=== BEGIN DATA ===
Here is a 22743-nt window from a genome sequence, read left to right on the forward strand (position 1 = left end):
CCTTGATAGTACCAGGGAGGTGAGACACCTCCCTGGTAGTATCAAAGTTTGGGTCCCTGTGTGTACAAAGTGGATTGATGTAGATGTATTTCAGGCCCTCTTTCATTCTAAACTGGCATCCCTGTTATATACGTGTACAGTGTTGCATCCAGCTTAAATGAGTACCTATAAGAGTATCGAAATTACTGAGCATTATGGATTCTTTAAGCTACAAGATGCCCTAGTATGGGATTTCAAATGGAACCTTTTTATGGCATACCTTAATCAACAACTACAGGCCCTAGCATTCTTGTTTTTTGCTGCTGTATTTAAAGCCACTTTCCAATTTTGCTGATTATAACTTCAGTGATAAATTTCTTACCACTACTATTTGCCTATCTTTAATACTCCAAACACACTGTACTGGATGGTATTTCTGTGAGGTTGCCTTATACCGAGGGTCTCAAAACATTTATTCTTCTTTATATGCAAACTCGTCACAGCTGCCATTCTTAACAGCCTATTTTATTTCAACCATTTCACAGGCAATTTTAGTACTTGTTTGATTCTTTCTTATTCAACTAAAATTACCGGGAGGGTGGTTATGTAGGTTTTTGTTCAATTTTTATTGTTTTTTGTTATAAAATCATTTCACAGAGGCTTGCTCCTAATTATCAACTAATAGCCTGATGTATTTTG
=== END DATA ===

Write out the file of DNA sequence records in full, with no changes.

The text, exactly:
Here is a 22743-nt window from a genome sequence, read left to right on the forward strand (position 1 = left end):
CCTTGATAGTACCAGGGAGGTGAGACACCTCCCTGGTAGTATCAAAGTTTGGGTCCCTGTGTGTACAAAGTGGATTGATGTAGATGTATTTCAGGCCCTCTTTCATTCTAAACTGGCATCCCTGTTATATACGTGTACAGTGTTGCATCCAGCTTAAATGAGTACCTATAAGAGTATCGAAATTACTGAGCATTATGGATTCTTTAAGCTACAAGATGCCCTAGTATGGGATTTCAAATGGAACCTTTTTATGGCATACCTTAATCAACAACTACAGGCCCTAGCATTCTTGTTTTTTGCTGCTGTATTTAAAGCCACTTTCCAATTTTGCTGATTATAACTTCAGTGATAAATTTCTTACCACTACTATTTGCCTATCTTTAATACTCCAAACACACTGTACTGGATGGTATTTCTGTGAGGTTGCCTTATACCGAGGGTCTCAAAACATTTATTCTTCTTTATATGCAAACTCGTCACAGCTGCCATTCTTAACAGCCTATTTTATTTCAACCATTTCACAGGCAATTTTAGTACTTGTTTGATTCTTTCTTATTCAACTAAAATTACCGGGAGGGTGGTTATGTAGGTTTTTGTTCAATTTTTATTGTTTTTTGTTATAAAATCATTTCACAGAGGCTTGCTCCTAATTATCAACTAATAGCCTGATGTATTTTG